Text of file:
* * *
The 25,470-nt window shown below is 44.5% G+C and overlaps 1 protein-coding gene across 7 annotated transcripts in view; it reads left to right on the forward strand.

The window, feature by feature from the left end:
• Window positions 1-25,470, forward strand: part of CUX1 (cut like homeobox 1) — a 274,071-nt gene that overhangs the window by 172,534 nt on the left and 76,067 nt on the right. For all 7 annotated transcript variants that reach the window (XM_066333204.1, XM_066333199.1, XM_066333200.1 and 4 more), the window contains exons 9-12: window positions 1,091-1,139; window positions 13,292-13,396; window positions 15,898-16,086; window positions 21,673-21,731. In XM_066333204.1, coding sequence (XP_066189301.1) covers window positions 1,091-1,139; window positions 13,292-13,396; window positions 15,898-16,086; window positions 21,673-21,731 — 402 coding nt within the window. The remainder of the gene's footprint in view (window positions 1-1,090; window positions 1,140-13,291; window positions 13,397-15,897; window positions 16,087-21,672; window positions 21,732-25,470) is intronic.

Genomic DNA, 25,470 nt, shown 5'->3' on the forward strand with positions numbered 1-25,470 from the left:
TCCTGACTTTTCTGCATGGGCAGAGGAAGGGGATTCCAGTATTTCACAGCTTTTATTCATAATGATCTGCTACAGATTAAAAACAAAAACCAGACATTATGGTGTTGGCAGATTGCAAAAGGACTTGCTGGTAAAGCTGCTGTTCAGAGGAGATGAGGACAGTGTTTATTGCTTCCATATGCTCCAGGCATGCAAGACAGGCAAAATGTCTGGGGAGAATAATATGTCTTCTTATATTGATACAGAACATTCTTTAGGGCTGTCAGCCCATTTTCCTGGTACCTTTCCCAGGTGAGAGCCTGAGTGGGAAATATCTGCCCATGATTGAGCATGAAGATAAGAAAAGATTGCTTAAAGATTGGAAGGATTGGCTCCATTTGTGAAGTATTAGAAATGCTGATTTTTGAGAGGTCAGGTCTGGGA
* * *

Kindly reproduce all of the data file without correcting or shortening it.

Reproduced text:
The 25,470-nt window shown below is 44.5% G+C and overlaps 1 protein-coding gene across 7 annotated transcripts in view; it reads left to right on the forward strand.

The window, feature by feature from the left end:
• Window positions 1-25,470, forward strand: part of CUX1 (cut like homeobox 1) — a 274,071-nt gene that overhangs the window by 172,534 nt on the left and 76,067 nt on the right. For all 7 annotated transcript variants that reach the window (XM_066333204.1, XM_066333199.1, XM_066333200.1 and 4 more), the window contains exons 9-12: window positions 1,091-1,139; window positions 13,292-13,396; window positions 15,898-16,086; window positions 21,673-21,731. In XM_066333204.1, coding sequence (XP_066189301.1) covers window positions 1,091-1,139; window positions 13,292-13,396; window positions 15,898-16,086; window positions 21,673-21,731 — 402 coding nt within the window. The remainder of the gene's footprint in view (window positions 1-1,090; window positions 1,140-13,291; window positions 13,397-15,897; window positions 16,087-21,672; window positions 21,732-25,470) is intronic.

Genomic DNA, 25,470 nt, shown 5'->3' on the forward strand with positions numbered 1-25,470 from the left:
TCCTGACTTTTCTGCATGGGCAGAGGAAGGGGATTCCAGTATTTCACAGCTTTTATTCATAATGATCTGCTACAGATTAAAAACAAAAACCAGACATTATGGTGTTGGCAGATTGCAAAAGGACTTGCTGGTAAAGCTGCTGTTCAGAGGAGATGAGGACAGTGTTTATTGCTTCCATATGCTCCAGGCATGCAAGACAGGCAAAATGTCTGGGGAGAATAATATGTCTTCTTATATTGATACAGAACATTCTTTAGGGCTGTCAGCCCATTTTCCTGGTACCTTTCCCAGGTGAGAGCCTGAGTGGGAAATATCTGCCCATGATTGAGCATGAAGATAAGAAAAGATTGCTTAAAGATTGGAAGGATTGGCTCCATTTGTGAAGTATTAGAAATGCTGATTTTTGAGAGGTCAGGTCTGGGA